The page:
Date of Award:

1993

Document Type:

Dissertation

Degree Name:

Doctor of Philosophy (PhD)

Department:

English

Advisor/Chair:

Gary S. Straquadine

Abstract

The purpose of this study was to investigate the relationship of the Utah State University concurrent enrollment program to the achievement (GPA), recruitment, and retention of program participants after joining Utah State University.

Three administrative approaches to the management of concurrent enrollment programs were identified for the purpose of this study: Level One, Level Two, and Level Three. Level One involved high school teachers who taught and graded the concurrent enrollment program courses. In Level Two, high school teachers taught the courses, but University professors prepared exams and graded the papers. In Level Three, teaching, exam preparation, and paper grading were all executed by university faculty.

To determine the effects of the three different administrative approaches on concurrent enrollment programs, four research questions were formulated: (1) For the three different administrative approaches to the management of the concurrent enrollment program practiced by Utah State University, are there different GPAs for comparable selected major courses for program participants? (2) For the three different administrative approaches, are there differences in the proportion of high school students recruited to Utah State University? (3) For the three different administrative approaches, are there different rates of retention for participating students one year after joining Utah State University? (4) For the three different administrative approaches, are there greater GP As and retention rates when compared with Utah State University's regular freshmen population?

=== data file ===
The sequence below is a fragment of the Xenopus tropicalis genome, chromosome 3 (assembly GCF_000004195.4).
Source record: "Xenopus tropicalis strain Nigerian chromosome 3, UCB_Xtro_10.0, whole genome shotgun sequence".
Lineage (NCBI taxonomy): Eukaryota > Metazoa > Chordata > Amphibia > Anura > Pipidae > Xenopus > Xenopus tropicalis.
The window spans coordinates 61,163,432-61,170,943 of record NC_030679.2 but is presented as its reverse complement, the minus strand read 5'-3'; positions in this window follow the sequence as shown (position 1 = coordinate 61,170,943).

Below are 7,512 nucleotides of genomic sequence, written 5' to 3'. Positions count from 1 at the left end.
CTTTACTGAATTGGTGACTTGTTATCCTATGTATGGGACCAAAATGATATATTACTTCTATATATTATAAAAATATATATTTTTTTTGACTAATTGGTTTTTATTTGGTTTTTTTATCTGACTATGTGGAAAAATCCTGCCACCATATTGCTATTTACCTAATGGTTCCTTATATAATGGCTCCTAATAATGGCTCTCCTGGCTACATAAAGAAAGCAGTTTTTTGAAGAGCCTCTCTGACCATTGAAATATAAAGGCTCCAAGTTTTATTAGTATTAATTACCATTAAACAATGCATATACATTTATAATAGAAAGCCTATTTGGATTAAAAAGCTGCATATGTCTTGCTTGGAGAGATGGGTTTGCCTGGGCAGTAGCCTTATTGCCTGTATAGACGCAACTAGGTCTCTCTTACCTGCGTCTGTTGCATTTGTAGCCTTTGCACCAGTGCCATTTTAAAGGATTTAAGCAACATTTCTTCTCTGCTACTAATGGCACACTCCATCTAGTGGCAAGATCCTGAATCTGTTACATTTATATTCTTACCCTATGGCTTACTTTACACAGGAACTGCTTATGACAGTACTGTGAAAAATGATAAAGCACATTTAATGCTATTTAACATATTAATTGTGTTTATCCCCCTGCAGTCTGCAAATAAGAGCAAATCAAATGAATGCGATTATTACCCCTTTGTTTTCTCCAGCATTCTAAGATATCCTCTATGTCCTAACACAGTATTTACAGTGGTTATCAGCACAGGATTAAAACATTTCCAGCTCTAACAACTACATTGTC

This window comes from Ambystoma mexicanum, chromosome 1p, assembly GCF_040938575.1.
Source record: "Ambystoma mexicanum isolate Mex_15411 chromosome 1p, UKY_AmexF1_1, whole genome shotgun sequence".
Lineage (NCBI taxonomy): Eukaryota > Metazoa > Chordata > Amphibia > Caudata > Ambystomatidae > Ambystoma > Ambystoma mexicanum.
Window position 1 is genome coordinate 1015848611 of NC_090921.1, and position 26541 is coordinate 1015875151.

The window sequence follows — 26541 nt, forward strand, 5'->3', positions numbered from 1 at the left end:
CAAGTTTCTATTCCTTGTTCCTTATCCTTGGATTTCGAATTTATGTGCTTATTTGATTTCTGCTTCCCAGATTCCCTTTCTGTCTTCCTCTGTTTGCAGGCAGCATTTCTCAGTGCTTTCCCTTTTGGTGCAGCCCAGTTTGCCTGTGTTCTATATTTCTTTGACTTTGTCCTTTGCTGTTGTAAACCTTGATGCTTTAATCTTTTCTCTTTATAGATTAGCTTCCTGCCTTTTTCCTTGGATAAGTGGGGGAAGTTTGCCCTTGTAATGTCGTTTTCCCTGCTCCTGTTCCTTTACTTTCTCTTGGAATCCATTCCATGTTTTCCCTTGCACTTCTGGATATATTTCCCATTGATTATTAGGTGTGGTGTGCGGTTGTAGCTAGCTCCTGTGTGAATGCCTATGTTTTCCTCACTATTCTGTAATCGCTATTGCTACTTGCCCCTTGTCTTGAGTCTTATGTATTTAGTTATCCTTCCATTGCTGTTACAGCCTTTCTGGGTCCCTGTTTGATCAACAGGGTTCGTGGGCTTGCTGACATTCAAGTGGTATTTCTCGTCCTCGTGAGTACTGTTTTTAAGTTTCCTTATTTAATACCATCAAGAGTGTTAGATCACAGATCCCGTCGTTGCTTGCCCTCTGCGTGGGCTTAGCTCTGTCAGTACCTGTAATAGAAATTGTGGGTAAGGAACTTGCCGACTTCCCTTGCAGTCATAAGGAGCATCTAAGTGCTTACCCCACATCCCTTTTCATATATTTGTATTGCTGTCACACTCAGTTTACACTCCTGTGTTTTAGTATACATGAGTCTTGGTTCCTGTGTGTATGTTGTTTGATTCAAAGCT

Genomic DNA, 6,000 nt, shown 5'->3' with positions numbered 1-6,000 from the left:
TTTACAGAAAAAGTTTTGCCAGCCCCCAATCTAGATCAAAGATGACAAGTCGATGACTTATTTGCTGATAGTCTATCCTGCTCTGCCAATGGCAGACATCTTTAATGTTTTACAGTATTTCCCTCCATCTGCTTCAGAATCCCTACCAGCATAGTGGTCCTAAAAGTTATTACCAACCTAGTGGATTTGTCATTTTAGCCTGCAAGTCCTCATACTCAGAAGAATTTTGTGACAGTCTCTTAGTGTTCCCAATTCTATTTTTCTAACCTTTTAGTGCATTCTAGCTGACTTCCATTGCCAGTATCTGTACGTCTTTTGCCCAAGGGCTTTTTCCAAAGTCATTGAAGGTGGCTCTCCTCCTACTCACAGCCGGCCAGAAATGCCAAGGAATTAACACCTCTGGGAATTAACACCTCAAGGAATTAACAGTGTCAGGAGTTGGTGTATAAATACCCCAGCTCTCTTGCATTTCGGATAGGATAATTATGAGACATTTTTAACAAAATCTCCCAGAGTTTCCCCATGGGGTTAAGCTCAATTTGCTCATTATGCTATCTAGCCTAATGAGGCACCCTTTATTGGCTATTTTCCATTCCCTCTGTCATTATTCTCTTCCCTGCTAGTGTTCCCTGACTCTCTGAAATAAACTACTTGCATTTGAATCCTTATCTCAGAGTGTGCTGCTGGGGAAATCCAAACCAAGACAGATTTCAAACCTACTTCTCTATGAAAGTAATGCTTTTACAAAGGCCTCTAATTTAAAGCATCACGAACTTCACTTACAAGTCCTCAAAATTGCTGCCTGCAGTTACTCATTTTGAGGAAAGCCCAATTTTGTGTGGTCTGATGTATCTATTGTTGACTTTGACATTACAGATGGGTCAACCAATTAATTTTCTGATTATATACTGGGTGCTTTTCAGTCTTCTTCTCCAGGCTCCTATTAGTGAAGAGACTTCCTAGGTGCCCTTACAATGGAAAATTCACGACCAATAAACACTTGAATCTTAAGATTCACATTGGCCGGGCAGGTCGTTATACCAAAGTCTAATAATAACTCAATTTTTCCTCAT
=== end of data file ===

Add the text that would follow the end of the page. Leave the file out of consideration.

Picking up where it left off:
A sample from the target population of concurrent enrollment program participants from 1988 to 1991 was used. The data were collected from existing Utah State University records.

The dependent variables were GPA, recruitment, and retention, while administrative approaches were the three levels of the independent variable. The means for the Level One approach were statistically and educationally significant as compared to the remaining two levels. One year after joining Utah State University, the recruited concurrent enrollment program participants tended to remain with Utah State University. Therefore, it was recommended that the program be supported with the emphasis on encouraging more high school teachers to teach concurrent enrollment courses in the future.

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